School Committee Asks State For Help Returning To Full In-Person

Christopher Huffaker
·2 min read

ANDOVER, MA — The Andover School Committee wrote a letter to state officials asking for help returning to full in-person learning Thursday, citing three major obstacles: space, staff and transportation.

Committee Chair Shannon Scully wrote the letter and the full committee signed on with only minor edits at the committee's Thursday meeting.

The letter, addressed to Gov. Charlie Baker and education Commissioner Jeff Riley, notes that Baker has repeatedly pushed for more in-person learning, but says there are logistical challenges for public school districts like Andover in doing so.

The request is broken into three sections:

1. Space within schoolhouses

"Mathematically, under COVID distancing requirements, we cannot fit our entire student population into classrooms at three-foot desk distancing, with the most problematic spaces being at our high school," the letter notes. "Andover has applied to the Massachusetts School Building Authority (MSBA) program nine times to get help with severe overcrowding at our high school, and we have been turned down each time."

The letter asks for state support in adding space and increased financial support for long-term facility constraints.

2. Staffing availability

The letter says that staffing is not only an obstacle to more in-person learning, it's a challenge for current operations.

"Every instance of a school in our district being forced into fully-remote learning for a period this year (typically a week or more) has been due primarily to a lack of staff," the committee wrote.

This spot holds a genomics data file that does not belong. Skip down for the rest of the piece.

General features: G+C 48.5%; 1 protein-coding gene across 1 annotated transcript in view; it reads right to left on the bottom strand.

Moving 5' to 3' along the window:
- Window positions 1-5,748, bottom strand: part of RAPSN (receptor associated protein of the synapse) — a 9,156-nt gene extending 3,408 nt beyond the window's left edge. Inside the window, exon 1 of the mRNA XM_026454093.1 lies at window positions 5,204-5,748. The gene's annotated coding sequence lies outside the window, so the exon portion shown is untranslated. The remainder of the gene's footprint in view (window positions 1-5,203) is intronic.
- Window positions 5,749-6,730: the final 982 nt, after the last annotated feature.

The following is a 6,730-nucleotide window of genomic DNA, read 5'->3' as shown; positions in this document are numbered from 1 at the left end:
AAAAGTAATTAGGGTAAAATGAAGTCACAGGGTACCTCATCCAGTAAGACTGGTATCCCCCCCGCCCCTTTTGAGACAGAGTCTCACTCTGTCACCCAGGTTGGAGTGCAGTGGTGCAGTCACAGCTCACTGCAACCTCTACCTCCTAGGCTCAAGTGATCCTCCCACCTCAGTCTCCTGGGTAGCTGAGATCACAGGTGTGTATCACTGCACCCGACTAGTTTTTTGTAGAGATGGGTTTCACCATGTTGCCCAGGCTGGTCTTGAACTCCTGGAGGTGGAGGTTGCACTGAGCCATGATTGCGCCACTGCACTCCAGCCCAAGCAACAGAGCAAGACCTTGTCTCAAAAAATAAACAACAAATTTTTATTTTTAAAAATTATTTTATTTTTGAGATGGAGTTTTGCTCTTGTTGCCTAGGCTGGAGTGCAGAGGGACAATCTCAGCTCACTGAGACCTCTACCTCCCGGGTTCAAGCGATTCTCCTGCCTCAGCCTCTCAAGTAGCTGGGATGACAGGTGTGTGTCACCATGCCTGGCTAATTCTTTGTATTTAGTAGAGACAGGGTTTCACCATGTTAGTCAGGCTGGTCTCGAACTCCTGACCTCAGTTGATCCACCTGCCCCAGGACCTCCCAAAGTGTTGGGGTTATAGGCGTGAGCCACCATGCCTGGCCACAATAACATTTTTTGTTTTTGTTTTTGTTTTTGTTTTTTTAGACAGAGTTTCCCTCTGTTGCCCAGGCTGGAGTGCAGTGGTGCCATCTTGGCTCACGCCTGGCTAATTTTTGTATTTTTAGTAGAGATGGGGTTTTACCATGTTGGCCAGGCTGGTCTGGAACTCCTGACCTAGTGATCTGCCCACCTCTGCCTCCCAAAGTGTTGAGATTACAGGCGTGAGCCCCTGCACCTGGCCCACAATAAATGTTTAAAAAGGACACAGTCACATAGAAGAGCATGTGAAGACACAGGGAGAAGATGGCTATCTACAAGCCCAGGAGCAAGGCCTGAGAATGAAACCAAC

For more in-person learning, the district would have to use more spaces like cafeterias and gyms, requiring additional staff.

"We would need to hire 34 additional teachers at an estimated cost of $2,380,000 to return just K-2 students full-time."

The nursing staff is also carrying a heavy burden due to contact-tracing needs.

To help with these issues, the letter asks for staff to be vaccinated as quickly as possible, for state-funded and administered testing, for more contact tracing resources, for teachers to be considered essential emergency workers and for incentives to attract more teachers and nurses to public schools.

School committee members noted that they have been speaking to the town's legislative delegation about these issues as well.

A version of the letter opened to the public has received dozens of signatures from community members, as of Monday evening.

The full meeting is available here, from AndoverTV.

Christopher Huffaker can be reached at 412-265-8353 or

This article originally appeared on the Andover Patch